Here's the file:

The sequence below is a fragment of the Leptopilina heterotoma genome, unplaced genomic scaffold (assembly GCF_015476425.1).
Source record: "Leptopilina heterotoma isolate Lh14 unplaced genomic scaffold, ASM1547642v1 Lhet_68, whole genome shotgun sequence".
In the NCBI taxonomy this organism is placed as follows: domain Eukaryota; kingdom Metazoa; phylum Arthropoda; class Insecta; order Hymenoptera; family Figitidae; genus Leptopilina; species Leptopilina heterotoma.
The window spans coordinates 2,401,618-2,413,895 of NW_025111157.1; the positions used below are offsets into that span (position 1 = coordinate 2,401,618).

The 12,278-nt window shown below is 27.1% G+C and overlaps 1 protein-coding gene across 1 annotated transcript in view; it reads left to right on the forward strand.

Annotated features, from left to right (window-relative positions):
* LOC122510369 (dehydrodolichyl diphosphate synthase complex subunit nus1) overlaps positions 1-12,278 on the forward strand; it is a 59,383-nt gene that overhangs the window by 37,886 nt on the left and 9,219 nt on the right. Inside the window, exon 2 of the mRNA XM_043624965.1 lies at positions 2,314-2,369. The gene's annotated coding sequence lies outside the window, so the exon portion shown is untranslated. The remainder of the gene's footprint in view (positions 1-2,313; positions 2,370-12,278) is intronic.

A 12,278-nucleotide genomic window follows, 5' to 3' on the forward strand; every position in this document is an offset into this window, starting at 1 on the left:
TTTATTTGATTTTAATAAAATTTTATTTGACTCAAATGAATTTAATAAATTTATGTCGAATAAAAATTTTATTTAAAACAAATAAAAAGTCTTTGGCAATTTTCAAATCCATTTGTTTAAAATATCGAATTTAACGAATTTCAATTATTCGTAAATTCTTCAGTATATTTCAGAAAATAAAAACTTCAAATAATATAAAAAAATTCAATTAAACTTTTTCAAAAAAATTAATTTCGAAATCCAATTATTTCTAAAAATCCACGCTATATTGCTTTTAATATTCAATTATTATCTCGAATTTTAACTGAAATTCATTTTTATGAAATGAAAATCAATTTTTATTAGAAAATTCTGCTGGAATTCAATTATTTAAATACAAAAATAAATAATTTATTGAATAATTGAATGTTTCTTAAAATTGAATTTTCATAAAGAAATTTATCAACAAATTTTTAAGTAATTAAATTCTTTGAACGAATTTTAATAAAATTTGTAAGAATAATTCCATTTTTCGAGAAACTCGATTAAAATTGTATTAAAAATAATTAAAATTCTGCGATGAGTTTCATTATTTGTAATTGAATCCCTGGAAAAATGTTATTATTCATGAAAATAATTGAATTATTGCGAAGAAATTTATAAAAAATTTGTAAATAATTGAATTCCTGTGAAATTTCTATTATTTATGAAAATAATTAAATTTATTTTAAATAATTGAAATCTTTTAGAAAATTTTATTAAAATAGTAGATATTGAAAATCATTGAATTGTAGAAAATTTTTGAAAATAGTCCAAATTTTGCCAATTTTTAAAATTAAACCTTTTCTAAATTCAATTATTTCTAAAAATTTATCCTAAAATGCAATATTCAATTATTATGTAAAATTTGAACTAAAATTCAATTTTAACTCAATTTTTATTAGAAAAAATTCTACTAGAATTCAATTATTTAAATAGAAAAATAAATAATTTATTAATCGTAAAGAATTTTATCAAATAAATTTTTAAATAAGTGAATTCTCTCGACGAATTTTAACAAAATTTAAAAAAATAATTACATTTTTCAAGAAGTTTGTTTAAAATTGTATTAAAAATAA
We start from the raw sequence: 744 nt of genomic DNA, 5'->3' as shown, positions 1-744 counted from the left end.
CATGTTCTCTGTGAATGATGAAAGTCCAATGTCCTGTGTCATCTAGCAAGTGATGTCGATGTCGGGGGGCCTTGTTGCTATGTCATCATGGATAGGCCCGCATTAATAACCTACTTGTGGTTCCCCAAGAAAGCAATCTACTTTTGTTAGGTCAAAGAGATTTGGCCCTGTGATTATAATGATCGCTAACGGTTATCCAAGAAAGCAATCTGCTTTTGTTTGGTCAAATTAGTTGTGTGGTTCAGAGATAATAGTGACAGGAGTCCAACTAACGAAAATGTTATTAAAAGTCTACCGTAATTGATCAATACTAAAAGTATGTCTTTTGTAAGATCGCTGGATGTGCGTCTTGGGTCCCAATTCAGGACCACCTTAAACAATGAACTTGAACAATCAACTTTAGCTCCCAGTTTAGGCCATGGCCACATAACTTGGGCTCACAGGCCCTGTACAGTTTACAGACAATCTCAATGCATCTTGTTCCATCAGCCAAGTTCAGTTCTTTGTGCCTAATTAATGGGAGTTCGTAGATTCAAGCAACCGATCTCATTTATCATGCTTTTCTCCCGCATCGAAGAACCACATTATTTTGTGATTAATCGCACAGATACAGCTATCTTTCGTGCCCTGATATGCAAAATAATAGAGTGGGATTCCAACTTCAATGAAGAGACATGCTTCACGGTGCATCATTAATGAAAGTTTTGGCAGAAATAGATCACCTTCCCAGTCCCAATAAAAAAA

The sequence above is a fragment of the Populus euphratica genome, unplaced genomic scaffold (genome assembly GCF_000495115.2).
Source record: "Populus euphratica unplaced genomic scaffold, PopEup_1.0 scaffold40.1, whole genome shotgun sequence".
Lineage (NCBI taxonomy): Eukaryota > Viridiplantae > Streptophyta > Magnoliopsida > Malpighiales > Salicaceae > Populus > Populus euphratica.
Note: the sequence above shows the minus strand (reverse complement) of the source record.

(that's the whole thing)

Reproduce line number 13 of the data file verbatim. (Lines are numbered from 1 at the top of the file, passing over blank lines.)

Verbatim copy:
Source record: "Populus euphratica unplaced genomic scaffold, PopEup_1.0 scaffold40.1, whole genome shotgun sequence".